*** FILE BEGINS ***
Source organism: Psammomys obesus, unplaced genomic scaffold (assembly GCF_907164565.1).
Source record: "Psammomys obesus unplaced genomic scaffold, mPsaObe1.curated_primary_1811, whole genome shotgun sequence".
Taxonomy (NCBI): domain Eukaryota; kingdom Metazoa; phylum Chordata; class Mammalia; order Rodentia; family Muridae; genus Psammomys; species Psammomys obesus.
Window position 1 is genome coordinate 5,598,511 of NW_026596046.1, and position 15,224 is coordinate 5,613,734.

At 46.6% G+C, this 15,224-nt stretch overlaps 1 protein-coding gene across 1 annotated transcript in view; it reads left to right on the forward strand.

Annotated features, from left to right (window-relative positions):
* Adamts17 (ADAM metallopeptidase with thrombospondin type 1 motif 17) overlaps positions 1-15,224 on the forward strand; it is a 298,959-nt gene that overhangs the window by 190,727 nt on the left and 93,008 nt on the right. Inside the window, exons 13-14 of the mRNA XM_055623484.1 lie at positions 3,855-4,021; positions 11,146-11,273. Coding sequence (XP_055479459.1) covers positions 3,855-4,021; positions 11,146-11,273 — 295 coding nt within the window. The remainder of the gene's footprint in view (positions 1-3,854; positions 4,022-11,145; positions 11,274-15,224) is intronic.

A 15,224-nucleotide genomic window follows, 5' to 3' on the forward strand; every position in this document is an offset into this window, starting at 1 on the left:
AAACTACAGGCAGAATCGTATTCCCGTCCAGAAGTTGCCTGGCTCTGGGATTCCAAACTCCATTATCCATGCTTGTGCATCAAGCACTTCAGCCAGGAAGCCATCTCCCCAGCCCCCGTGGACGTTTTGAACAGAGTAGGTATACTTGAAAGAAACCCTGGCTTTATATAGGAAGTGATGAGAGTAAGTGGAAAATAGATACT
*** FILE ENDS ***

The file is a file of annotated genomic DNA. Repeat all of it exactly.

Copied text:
Source organism: Psammomys obesus, unplaced genomic scaffold (assembly GCF_907164565.1).
Source record: "Psammomys obesus unplaced genomic scaffold, mPsaObe1.curated_primary_1811, whole genome shotgun sequence".
Taxonomy (NCBI): domain Eukaryota; kingdom Metazoa; phylum Chordata; class Mammalia; order Rodentia; family Muridae; genus Psammomys; species Psammomys obesus.
Window position 1 is genome coordinate 5,598,511 of NW_026596046.1, and position 15,224 is coordinate 5,613,734.

At 46.6% G+C, this 15,224-nt stretch overlaps 1 protein-coding gene across 1 annotated transcript in view; it reads left to right on the forward strand.

Annotated features, from left to right (window-relative positions):
* Adamts17 (ADAM metallopeptidase with thrombospondin type 1 motif 17) overlaps positions 1-15,224 on the forward strand; it is a 298,959-nt gene that overhangs the window by 190,727 nt on the left and 93,008 nt on the right. Inside the window, exons 13-14 of the mRNA XM_055623484.1 lie at positions 3,855-4,021; positions 11,146-11,273. Coding sequence (XP_055479459.1) covers positions 3,855-4,021; positions 11,146-11,273 — 295 coding nt within the window. The remainder of the gene's footprint in view (positions 1-3,854; positions 4,022-11,145; positions 11,274-15,224) is intronic.

A 15,224-nucleotide genomic window follows, 5' to 3' on the forward strand; every position in this document is an offset into this window, starting at 1 on the left:
AAACTACAGGCAGAATCGTATTCCCGTCCAGAAGTTGCCTGGCTCTGGGATTCCAAACTCCATTATCCATGCTTGTGCATCAAGCACTTCAGCCAGGAAGCCATCTCCCCAGCCCCCGTGGACGTTTTGAACAGAGTAGGTATACTTGAAAGAAACCCTGGCTTTATATAGGAAGTGATGAGAGTAAGTGGAAAATAGATACT